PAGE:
It's remarkable to me that after reading over 1100 pages of Sherlock Holmes stories in a month or two, I was never bored by the adventures of a singular detective written over a century ago. I will admit that as much as I enjoyed nearly every story, most of the plots didn't really stick in my memory. The exceptions are the departures in style. There was one where Holmes' death from poison appears imminent, and another where Holmes inadvertently guides Watson into a dangerous situation that results in a gunshot wound to the good Doctor. These are unusual stories that illuminate the depth of feeling that exists between these two men. Had the stories been written in more modern times, it would have been natural to wonder about a physical relationship between them, save for passages that clearly label Watson as a heterosexual (he was happily married twice), and Holmes most likely as asexual.

I don't know if I'll ever re-read Sherlock Holmes' adventures, but I thoroughly enjoyed them. There was a brief mention of the giant rat of Sumatra, which was only mentioned in a reminiscence, and has figured since then in the writings of several other authors since then. And I was amazed that as much as Professor Moriarty figures in the public mythos of Sherlock Holmes, he only appeared (and died) in a single story in the first volume, and is mentioned in this volume in an apparent prequel story. I understand that the Sherlock Holmes stories have never gone out of print, a streak which places them in rare company indeed. ( )
  burnit99 | Sep 26, 2013 |
Currently on loan to Randy - he has volume one! ( )
  ChrissyLou | Dec 28, 2011 |
I suppose I started reading this collection for the same reason I watch regular TV shows every week. I wanted consistently interesting short stories, and that's exactly what I got. However I made a mistake reading them all straight through in this convenient collection, and the formulaic plots bothered me more than they would have otherwise.

I did notice an improvement in terms of the mystery complexity, which I appreciated. No where is this more evident than in "The Valley of Fear", which uses an extremely similar set-up to "A Study in Scarlet". Both stories have two parts, the first of which takes place in 1890's England and the second some years previous in America. However everything else about "The Valley of Fear" is a vast improvement! The murder mystery is much more clever, the action is better paced, and the second part was well-introduced as well as being a mystery story in it's own right! Clearly Sir. Doyle had come into his own as an author by this point, and his skills greatly improved with practice.

I also enjoyed the change in Watson's "voice" over time. Sir Doyle seems much more comfortable in his writing abilities by "The Valley of Fear", and I felt there was less awkward prose. I noticed Sir Doyle has a very fanciful way of describing the scene, which appeals to me greatly. I shall always imagine a foggy London day as John Watson saw it.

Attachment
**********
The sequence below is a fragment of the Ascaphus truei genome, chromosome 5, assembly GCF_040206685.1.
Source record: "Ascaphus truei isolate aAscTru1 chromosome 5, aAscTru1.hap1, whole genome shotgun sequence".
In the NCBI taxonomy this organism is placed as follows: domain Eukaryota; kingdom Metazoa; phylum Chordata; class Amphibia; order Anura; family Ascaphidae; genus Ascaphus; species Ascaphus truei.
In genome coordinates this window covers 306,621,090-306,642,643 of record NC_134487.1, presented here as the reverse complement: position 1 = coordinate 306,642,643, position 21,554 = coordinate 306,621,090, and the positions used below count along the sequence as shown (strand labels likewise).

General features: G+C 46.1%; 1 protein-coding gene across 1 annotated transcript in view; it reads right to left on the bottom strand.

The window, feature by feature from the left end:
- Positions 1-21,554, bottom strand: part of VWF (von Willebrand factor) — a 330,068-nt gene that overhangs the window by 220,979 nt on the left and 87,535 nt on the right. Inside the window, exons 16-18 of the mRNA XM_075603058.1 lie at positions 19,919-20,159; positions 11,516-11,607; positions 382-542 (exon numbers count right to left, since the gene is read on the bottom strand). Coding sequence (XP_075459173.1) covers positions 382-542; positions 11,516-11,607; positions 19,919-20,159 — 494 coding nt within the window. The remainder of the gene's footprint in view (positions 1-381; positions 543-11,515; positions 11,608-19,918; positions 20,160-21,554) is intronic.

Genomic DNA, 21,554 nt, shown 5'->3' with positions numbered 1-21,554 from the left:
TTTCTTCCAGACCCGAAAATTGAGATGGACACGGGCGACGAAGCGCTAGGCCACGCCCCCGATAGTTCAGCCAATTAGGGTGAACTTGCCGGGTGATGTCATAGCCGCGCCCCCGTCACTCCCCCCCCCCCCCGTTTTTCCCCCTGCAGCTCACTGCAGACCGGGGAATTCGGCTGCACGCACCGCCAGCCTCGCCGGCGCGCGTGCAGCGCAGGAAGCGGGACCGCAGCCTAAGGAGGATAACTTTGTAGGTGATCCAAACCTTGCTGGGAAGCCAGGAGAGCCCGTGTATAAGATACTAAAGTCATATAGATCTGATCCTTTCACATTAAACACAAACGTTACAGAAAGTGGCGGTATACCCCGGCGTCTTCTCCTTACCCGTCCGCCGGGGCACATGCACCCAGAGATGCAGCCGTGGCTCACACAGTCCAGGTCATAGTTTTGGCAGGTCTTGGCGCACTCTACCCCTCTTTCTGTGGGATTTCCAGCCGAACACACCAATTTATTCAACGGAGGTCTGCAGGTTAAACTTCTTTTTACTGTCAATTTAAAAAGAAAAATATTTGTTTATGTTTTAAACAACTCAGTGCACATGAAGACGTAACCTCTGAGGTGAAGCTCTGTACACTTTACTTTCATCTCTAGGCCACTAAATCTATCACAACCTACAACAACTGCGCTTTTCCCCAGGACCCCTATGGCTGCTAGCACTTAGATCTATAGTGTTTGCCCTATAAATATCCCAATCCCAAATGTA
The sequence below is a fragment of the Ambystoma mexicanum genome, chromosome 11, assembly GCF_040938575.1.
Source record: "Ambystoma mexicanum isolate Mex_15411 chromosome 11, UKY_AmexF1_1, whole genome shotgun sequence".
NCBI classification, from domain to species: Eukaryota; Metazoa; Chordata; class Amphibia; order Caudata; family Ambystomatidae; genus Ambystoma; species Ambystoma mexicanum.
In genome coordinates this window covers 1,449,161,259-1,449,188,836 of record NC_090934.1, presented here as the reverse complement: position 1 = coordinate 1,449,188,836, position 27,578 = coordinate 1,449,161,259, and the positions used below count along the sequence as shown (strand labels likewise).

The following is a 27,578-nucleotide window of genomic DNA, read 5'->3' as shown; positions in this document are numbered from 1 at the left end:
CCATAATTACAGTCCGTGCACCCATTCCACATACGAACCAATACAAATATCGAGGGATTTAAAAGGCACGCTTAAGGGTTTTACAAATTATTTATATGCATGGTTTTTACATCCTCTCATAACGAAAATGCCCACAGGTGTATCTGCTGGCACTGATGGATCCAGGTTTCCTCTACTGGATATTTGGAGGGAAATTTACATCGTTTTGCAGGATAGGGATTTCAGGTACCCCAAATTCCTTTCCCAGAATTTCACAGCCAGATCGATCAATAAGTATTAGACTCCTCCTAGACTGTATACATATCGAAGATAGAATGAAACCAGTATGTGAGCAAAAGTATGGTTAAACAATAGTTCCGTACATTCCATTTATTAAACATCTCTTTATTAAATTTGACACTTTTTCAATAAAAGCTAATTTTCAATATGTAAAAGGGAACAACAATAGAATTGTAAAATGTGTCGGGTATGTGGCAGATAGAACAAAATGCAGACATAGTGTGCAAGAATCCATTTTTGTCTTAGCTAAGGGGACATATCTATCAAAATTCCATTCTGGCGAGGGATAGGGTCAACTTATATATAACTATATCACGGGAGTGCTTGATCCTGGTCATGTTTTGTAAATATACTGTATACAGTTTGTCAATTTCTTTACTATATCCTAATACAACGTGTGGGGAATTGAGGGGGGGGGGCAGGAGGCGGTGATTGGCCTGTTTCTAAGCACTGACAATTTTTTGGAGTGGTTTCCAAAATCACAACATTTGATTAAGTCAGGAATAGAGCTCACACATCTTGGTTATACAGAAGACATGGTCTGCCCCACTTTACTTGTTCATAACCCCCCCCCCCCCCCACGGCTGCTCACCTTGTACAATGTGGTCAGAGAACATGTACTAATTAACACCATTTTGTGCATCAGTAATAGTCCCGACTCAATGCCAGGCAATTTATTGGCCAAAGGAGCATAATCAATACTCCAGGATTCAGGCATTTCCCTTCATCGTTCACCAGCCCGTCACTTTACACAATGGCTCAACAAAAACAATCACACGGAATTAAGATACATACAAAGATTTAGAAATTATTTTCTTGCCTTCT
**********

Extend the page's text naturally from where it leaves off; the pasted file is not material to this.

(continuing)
More at: http://dragonldy.blogspot.com/2011/02/review-complete-sherlock-holmes-volume.htm... ( )
1 vote kaydern | Feb 25, 2011 |
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Author nameRoleType of authorWork?Status
Sir Arthur Conan Doyleprimary authorall editionsconfirmed
Freeman, KyleIntroductionsecondary authorsome editionsconfirmed
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It was in the spring of the year 1894 that all London was interested, and the fashionable world dismayed, by the murder of the Honourable Ronald Adair under most unusual and inexplicable circumstances.
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(Click to show. Warning: May contain spoilers.)
Disambiguation notice
This is volume 2 of the Barnes & Noble Classics edition (ISBN 1-593-08040-9, ISBN 1-593-08204-5, and ISBN 1-411-43198-7), which does not contain the same works as other editions.

Individual volumes should not be combined with the complete set or different volumes of the same set.

This work contains:
  • The World of Sir Arthur Conan Doyle and Sherlock Holmes--General Indroduction by Kyle Freeman
  • Introduction to Volume 2 by Kyle Freeman
  • A Note on Conveyances
  • The Return of Sherlock Holmes
  • The Valley of Fear
  • His Last Bow (the short story collection)
  • The Case Book of Sherlock Holmes
  • Two Parodies by Sir Arthur Conan Doyle, the Field Bazaar, How Watson Learned the Trick
  • Two essays by Sir Arthur Conan Doyle, The truth about Sherlock Homes, Some Personalia about Mr. Sherlock Holmes
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CRIME & MYSTERY. Contents : A Study in Scarlet: The first ever Sherlock Holmes story, published in Beeton's Christmas Annual, 1887, sees Holmes adopt Dr Watson as a faithful companion while investigating a grisly murder in South London.; The Sign of Four: First published in Lipincott's Monthly Magazine in 1890, this is a tale of a damsel in distress, intrigue in colonial India, stolen treasure, a baffling murder and four despicable ex-convicts.; The Hound of the Baskervilles: Perhaps the most famous of all Sherlock Holmes titles, The Hound, featuring bizarre behaviour and mysterious deaths on the Devon moors was serialised in The Strand Magazine between August 1901 and April 1902.; The Valley of Fear: The final Sherlock Holmes novel first appeared in The Strand Magazine between September 1914 and May 1915. Holmes unravels the mystery of a dead man's mistaken identity and faces up to his old foe, Professor Moriarty.… (more)